Understanding healthcare risks

On Behalf of | May 6, 2015 | Doctor Errors

New Mexico residents may be interested in learning more about some of the inherent risks that still exist in healthcare facilities across the country. Approximately 200,000 patients in the United States die from preventable medical errors every year. Communication failures among healthcare staff is typically the primary factor that attributed to the prevalence of these costly mistakes. A 2005 study revealed that substantial risks frequently transpire due to poor communication between medical professionals.

In a 2005 study of 1,700 medical professionals, over 50 percent of the respondents reported witnessing a co-worker making an error, breaking a rule, demonstrating incompetence, being disrespectful or some other poor practice. Nearly 90 percent of the doctors reported working with colleagues who exhibited poor clinical judgement. Almost 85 percent of the physicians admitted to witnessing co-workers taking shortcuts that were dangerous for the patients receiving the treatment. The study also showed that less than 10 percent of the respondents actually confronted their colleagues directly about the errors committed at the workplace.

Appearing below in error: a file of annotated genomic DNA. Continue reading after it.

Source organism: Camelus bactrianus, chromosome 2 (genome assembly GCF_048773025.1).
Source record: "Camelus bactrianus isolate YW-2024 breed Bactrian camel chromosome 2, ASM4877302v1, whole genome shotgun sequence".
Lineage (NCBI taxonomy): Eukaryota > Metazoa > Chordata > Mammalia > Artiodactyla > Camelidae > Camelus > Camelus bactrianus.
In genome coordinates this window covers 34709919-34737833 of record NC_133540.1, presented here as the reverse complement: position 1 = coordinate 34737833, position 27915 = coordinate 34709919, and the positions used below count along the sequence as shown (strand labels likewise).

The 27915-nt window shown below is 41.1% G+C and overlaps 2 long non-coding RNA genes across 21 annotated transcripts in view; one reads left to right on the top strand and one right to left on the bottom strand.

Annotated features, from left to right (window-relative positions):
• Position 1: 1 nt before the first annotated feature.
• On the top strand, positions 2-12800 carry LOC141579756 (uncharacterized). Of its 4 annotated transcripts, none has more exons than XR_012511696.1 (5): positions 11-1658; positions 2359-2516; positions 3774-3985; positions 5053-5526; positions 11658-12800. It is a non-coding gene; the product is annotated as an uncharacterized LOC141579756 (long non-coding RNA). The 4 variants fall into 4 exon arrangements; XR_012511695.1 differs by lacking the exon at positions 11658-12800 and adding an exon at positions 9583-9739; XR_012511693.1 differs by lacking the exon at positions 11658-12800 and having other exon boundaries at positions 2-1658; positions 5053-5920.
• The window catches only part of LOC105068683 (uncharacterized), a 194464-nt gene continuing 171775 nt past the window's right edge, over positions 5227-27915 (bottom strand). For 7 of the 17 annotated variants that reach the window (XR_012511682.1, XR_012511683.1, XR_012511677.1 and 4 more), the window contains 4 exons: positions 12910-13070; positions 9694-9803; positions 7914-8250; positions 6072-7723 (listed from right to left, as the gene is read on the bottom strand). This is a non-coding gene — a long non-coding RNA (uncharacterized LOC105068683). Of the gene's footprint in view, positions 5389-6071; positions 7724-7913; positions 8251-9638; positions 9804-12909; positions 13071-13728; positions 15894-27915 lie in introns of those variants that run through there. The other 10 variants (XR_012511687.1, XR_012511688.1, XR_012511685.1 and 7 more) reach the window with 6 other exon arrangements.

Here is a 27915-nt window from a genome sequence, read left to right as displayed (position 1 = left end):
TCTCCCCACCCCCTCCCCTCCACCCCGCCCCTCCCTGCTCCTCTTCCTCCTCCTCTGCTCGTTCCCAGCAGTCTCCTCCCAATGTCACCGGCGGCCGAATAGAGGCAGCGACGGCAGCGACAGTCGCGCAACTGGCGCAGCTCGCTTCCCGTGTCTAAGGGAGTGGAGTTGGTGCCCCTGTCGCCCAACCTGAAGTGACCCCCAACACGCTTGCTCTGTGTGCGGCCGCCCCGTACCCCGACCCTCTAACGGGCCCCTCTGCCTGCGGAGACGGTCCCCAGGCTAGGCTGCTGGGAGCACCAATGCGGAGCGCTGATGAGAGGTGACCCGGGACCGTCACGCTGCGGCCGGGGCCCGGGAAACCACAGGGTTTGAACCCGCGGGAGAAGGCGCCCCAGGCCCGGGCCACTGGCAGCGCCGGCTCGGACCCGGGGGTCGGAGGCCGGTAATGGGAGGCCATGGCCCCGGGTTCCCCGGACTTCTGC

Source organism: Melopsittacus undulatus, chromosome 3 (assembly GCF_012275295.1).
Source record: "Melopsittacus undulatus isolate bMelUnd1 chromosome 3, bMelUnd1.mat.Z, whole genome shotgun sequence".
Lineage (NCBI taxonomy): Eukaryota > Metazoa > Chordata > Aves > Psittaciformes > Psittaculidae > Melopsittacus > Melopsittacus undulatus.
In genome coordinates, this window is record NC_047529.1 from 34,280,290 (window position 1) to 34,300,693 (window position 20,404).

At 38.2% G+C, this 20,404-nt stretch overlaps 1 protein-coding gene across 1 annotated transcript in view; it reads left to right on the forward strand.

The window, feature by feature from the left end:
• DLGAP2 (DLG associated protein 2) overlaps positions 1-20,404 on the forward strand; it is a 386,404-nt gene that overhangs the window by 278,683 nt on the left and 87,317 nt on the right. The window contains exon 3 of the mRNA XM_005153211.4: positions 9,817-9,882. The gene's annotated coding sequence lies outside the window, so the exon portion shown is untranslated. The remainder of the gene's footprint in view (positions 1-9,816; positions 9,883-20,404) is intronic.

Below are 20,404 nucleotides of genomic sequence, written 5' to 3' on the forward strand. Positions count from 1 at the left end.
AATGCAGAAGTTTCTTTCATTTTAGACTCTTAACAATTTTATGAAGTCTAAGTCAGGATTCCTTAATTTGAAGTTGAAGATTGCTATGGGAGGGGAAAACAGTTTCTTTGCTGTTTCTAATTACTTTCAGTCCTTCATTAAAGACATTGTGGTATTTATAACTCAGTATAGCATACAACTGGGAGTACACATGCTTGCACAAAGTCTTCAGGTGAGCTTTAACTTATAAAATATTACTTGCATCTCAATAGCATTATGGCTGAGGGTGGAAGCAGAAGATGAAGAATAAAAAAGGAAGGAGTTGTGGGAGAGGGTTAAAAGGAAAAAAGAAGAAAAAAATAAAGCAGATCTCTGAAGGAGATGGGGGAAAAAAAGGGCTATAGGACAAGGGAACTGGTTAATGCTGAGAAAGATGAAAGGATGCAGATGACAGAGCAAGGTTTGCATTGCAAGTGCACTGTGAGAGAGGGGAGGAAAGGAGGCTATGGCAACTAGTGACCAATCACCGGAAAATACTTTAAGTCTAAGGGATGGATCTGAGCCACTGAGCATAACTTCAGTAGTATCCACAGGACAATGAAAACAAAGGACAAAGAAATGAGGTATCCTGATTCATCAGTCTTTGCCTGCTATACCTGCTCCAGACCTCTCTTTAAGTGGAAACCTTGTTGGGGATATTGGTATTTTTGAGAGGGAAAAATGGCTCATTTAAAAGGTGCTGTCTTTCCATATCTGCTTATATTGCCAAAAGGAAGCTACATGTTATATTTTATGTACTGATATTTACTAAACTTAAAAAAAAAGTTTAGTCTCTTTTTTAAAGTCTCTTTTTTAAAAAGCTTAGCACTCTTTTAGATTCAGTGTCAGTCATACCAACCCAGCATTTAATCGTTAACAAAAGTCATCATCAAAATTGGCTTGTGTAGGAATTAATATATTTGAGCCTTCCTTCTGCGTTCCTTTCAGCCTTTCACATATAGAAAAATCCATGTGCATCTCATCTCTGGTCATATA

A 2010 follow-up study reported that safety protocols had since been improved, but the systemic communication failures were still subjecting patients to unnecessary risks. Many medical professionals still express fear when presented with the opportunity to challenge a colleague, so the capabilities of the improving IT applications are often moot. Nurses may be wary of correcting the presiding physician, or medical staff may fear the consequences of admitting culpability for an error detected by an automated system.

When a patient suffers injuries caused by a medical error, the physician, medical staff and healthcare facility may be held liable for the resulting damages. Lawyers might be able to help these plaintiffs obtain restitution that accounts for corrective procedures, the costs of rehabilitation, loss of income or any other economic hardships attributable to the physician errors.


FindLaw Network